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ASU Electronic Theses and Dissertations


This collection includes most of the ASU Theses and Dissertations from 2011 to present. ASU Theses and Dissertations are available in downloadable PDF format; however, a small percentage of items are under embargo. Information about the dissertations/theses includes degree information, committee members, an abstract, supporting data or media.

In addition to the electronic theses found in the ASU Digital Repository, ASU Theses and Dissertations can be found in the ASU Library Catalog.

Dissertations and Theses granted by Arizona State University are archived and made available through a joint effort of the ASU Graduate College and the ASU Libraries. For more information or questions about this collection contact or visit the Digital Repository ETD Library Guide or contact the ASU Graduate College at gradformat@asu.edu.


This dissertation will look at large scale collaboration through the lens of online communities to answer questions about what makes a collaboration persist. Results address how collaborations attract contributions, behaviors that could give rise to patterns seen in the data, and the properties of collaborations that drive those behaviors. It is understood that collaborations, online and otherwise, must retain users to remain productive. However, before users can be retained they must be recruited. In the first project, a few necessary properties of the ``attraction'' function are identified by constraining the dynamics of an ODE (Ordinary Differential Equation) model. Additionally, more …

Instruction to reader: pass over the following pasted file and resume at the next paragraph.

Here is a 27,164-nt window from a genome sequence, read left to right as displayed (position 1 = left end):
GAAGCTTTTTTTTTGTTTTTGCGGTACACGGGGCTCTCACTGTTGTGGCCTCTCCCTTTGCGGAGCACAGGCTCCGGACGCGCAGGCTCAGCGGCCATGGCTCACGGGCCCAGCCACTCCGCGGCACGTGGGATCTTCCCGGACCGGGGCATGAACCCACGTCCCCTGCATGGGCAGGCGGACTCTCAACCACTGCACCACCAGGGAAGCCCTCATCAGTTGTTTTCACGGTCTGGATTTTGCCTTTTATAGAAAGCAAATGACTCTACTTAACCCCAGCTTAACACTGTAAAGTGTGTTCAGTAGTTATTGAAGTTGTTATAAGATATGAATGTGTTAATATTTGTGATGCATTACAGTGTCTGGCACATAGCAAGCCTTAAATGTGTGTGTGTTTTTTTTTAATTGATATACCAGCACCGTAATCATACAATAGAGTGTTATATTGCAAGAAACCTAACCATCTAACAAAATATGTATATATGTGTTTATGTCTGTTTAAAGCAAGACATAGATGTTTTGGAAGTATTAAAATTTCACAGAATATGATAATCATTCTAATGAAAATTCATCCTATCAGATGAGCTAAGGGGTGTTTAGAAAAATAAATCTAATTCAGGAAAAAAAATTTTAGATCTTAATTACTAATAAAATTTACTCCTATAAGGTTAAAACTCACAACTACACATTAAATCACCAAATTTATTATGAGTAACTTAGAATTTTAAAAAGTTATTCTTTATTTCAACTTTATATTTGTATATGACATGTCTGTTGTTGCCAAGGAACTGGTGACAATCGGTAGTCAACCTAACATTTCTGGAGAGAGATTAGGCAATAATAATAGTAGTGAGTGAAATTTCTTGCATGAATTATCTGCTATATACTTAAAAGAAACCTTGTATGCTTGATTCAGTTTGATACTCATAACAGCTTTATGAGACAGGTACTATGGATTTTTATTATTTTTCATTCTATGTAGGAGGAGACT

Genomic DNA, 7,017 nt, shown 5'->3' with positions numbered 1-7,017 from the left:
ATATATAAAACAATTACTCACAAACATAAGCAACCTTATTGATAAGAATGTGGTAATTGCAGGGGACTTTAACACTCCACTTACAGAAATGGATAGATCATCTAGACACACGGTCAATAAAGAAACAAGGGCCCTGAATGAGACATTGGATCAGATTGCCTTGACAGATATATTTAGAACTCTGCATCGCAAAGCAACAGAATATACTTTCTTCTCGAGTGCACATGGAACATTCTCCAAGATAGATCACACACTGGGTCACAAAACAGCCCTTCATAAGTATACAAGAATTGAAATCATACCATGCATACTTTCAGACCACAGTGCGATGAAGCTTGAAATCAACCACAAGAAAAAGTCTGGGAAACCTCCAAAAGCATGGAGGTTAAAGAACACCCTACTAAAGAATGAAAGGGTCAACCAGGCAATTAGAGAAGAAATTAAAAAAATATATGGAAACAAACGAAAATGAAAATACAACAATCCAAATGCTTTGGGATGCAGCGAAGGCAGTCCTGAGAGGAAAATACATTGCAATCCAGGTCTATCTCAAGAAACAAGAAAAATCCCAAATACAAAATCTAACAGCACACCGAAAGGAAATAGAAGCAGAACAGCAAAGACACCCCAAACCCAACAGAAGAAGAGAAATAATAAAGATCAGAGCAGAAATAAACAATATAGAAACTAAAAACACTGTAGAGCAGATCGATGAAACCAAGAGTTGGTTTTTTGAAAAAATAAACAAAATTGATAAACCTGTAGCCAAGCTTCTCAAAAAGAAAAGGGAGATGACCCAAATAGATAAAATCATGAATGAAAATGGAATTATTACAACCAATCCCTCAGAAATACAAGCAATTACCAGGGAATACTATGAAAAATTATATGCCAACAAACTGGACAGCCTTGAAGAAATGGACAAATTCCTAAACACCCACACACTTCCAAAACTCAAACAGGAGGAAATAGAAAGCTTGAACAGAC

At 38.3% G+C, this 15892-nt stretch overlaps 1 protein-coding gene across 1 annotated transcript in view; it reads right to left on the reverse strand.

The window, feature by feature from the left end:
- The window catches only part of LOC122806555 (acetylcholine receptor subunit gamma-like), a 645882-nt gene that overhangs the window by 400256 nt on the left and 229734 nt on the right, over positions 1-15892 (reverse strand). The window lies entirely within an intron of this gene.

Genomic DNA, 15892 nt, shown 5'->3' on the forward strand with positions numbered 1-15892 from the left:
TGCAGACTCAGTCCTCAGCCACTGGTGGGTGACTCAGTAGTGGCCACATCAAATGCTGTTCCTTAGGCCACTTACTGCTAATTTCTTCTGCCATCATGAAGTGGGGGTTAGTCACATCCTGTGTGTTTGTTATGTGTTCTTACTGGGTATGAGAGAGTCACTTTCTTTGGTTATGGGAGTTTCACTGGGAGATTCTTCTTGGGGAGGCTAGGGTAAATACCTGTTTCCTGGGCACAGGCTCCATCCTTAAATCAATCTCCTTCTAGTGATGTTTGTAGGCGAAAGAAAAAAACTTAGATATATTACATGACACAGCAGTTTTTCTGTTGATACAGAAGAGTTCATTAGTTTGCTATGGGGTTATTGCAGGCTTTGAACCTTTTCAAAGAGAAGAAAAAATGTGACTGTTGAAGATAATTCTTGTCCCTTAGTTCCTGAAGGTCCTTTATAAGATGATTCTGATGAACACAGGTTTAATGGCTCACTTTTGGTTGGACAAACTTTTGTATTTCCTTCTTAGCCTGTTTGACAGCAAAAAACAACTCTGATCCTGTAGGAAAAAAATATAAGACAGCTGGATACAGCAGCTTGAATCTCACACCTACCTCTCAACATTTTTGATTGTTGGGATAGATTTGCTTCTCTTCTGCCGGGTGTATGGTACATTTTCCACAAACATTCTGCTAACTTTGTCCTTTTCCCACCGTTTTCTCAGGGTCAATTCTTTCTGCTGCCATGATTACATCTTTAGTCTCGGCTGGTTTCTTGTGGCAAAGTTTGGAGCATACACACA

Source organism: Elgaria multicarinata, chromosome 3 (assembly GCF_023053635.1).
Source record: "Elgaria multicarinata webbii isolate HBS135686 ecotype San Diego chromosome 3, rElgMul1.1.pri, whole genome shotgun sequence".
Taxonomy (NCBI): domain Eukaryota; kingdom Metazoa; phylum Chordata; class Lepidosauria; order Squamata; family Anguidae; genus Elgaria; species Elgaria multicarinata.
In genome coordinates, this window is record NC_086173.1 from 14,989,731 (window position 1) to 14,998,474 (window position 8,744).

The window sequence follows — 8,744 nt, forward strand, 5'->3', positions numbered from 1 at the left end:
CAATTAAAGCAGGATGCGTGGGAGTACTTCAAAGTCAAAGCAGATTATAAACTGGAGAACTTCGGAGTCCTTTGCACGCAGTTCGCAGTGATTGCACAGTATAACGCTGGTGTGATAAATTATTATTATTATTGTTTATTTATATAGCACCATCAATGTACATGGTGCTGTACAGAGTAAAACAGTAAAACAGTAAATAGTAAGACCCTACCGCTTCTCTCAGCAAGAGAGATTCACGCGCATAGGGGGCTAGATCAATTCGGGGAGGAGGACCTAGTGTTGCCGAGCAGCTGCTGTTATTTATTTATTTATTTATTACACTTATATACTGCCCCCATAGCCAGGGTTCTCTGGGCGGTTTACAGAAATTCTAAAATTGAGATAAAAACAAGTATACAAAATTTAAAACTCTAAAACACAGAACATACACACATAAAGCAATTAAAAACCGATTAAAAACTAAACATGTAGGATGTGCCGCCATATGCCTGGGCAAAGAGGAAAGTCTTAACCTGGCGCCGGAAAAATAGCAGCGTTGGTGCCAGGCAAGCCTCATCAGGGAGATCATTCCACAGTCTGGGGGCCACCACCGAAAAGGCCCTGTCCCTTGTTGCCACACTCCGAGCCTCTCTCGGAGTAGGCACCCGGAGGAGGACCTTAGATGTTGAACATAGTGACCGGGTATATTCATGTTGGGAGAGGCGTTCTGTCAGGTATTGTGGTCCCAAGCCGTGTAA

Contributors
Manning, Miles, Janssen, Marcus A, Castillo-Chavez, Carlos, et al.
Created Date
2017

A key factor in the success of social animals is their organization of work. Mathematical models have been instrumental in unraveling how simple, individual-based rules can generate collective patterns via self-organization. However, existing models offer limited insights into how these patterns are shaped by behavioral differences within groups, in part because they focus on analyzing specific rules rather than general mechanisms that can explain behavior at the individual-level. My work argues for a more principled approach that focuses on the question of how individuals make decisions in costly environments. In Chapters 2 and 3, I demonstrate how this approach provides …

Contributors
Udiani, Oyita Udiani, Kang, Yun, Fewell, Jennifer H, et al.
Created Date
2016